FSM, this is ridiculous! When I was in college, a student accidentally made trinitrotoluene (it was supposed to be nitrotoluene, but someone cooked it wrong or something). Anyway, no one made a fuss about that, even though it burst a beaker and scared the crap out of half the class. (Fortunately, hoods meant no further harm done.) When did we get this ridiculous about “safety”?
Glen Davidson says
Shouldn’t criminals be doing science instead of what they’ve been doing? I mean, where’s the problem?
So now I suppose someone will claim that I’m missing the point.
Between that, and the expectation that we never use words like “uterus” or “sperm” in Biology, things are getting seriously bad. We had a Biology instructor at our college who refused to say the word “dung” or “feces” for fear of insulting the students; she always referred to “poo”. Our students are supposed to be adults. Apparently our instructors aren’t.
cm's changeable moniker (quaint, if not charming) says
Bombs are OK if they’re coursework or under the supervision of an instructor?
Becca Stareyes says
Hell, I’d think a minor punishment for ‘unknown chemistry experiments should be done in a lab or other appropriate area, not the school yard’* would be in order, but expelling the girl and charging her with a frickin felony is so far over the line you need the Keck telescopes to resolve the line.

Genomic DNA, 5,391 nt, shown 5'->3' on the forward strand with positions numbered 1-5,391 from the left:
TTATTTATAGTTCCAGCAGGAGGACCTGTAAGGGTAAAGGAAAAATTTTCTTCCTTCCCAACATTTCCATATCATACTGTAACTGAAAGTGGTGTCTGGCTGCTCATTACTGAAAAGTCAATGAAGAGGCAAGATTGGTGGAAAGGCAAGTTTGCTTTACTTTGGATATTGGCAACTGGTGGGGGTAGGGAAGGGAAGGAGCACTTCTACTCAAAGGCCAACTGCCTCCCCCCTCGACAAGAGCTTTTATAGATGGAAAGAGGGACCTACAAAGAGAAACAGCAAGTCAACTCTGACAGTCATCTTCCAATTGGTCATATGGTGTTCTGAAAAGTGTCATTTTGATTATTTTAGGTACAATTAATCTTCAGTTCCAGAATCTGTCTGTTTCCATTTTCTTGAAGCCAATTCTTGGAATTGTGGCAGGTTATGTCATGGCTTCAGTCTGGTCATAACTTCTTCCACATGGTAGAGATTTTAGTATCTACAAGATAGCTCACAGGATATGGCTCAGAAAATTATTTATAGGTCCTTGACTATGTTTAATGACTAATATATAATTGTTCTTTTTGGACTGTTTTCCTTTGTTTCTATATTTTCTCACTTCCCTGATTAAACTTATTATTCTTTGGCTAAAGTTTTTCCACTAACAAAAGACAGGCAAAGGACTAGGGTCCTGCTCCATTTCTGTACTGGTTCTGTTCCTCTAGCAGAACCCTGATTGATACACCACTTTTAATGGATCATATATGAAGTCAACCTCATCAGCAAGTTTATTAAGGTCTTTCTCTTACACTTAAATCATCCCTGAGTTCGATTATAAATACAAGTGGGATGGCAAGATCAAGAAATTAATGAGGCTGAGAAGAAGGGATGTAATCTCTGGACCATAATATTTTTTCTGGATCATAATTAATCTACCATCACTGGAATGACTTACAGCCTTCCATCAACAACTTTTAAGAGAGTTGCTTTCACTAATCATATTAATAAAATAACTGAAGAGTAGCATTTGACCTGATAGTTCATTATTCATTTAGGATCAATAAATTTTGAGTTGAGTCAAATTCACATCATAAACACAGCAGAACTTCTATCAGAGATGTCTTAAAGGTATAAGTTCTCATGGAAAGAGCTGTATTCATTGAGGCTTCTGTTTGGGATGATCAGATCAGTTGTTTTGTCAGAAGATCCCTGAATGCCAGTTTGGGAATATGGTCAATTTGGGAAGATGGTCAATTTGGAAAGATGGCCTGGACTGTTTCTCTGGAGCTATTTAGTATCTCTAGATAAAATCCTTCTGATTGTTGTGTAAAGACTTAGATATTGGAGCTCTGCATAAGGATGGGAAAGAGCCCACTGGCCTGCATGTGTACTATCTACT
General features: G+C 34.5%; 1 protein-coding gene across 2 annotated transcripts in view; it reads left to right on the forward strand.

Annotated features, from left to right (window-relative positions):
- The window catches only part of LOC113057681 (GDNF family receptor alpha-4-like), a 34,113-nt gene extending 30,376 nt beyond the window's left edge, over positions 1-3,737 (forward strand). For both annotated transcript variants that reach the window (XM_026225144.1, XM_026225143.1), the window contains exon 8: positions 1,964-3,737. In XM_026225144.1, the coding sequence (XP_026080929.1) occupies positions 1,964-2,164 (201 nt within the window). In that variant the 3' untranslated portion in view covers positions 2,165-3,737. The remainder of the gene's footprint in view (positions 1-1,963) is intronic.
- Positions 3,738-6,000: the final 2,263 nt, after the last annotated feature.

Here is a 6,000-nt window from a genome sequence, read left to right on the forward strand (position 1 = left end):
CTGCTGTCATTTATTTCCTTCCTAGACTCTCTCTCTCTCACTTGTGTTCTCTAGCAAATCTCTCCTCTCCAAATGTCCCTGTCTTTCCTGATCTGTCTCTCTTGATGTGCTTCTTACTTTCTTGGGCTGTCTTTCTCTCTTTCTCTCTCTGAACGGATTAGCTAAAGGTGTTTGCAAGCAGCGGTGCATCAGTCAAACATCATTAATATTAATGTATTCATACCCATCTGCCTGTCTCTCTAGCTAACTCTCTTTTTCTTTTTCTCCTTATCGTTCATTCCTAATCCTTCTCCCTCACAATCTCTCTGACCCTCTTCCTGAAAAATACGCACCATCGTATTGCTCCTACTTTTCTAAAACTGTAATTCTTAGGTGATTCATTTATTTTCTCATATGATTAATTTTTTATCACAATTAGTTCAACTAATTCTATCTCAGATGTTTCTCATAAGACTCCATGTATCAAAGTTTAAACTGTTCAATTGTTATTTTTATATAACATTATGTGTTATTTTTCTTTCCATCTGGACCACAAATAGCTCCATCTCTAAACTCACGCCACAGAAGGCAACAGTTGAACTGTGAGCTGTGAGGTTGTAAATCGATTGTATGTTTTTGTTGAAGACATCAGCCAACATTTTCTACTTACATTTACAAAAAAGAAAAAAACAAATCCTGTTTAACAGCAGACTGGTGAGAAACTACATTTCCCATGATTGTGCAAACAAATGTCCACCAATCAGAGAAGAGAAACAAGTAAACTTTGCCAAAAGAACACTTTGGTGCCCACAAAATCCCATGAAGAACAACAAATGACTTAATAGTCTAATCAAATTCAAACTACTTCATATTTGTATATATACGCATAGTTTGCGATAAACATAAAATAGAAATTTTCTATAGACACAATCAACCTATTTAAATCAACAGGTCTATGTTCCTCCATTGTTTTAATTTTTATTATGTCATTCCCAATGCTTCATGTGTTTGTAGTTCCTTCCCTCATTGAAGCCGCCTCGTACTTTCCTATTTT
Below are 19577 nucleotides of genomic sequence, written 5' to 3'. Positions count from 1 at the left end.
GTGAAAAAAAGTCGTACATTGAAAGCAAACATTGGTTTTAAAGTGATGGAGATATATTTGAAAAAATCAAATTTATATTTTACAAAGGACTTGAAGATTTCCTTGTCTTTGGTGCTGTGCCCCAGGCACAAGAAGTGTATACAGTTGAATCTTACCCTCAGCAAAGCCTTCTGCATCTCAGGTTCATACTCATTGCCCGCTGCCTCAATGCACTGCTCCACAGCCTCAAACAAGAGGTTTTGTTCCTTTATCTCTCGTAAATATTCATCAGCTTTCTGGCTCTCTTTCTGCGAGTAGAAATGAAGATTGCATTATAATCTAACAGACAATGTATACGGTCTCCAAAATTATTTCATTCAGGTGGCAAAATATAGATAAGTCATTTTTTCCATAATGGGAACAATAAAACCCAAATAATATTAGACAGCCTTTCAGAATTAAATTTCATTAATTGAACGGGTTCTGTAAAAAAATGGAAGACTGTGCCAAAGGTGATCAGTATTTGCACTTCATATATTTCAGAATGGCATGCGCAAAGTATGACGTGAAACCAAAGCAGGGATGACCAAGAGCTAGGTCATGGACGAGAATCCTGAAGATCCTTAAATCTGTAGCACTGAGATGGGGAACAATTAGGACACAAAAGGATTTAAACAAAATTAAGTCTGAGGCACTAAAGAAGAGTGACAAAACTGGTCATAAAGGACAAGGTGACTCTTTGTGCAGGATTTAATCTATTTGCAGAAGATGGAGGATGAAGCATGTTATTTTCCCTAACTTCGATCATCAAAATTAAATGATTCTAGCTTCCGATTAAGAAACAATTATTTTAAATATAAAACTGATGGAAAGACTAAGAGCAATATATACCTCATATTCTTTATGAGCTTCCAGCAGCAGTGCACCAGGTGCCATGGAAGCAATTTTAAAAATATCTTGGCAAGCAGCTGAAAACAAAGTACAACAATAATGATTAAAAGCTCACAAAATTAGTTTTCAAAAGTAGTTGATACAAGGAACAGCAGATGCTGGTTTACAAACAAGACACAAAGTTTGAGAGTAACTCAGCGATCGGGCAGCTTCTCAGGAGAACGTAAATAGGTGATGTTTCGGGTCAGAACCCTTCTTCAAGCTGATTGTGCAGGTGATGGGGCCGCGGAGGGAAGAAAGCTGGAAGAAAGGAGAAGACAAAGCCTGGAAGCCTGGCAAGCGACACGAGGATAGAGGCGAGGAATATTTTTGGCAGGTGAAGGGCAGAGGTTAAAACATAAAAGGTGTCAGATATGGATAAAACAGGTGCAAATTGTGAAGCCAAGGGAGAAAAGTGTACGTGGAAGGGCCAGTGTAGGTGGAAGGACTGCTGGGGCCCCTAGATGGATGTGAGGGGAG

* Lab safety is an important lesson for a budding scientist. Especially when working with things that may explode.
She made a Drano bomb on campus PZ. Science fair experiment my arse. She was messing around and got caught. Making things go boom on a school campus weeks after the marathon bombings isn’t exactly the move of a genius in waiting. I’d rather someone with that kind of limited ability to think ahead not go in to chemistry as a career thank you.
They should immediately readmit her to the school and the charges should be dropped and her record expunged. There’s no reason for that level of punishment. An essay about the power of chemical reactions? Sure, make her do that during detention, or some other benign punishment befitting the crime.
I agree that they over reacted, but “Criminalizing Science”? That’s just absurd.
cm's changeable moniker (quaint, if not charming) says
Thats the trouble with kids and science today. They have taken all the fun out of it. Almost all the demonstration experiments in my old teaching manuals are now banned. If I performed them in class I would face the same charges as this student.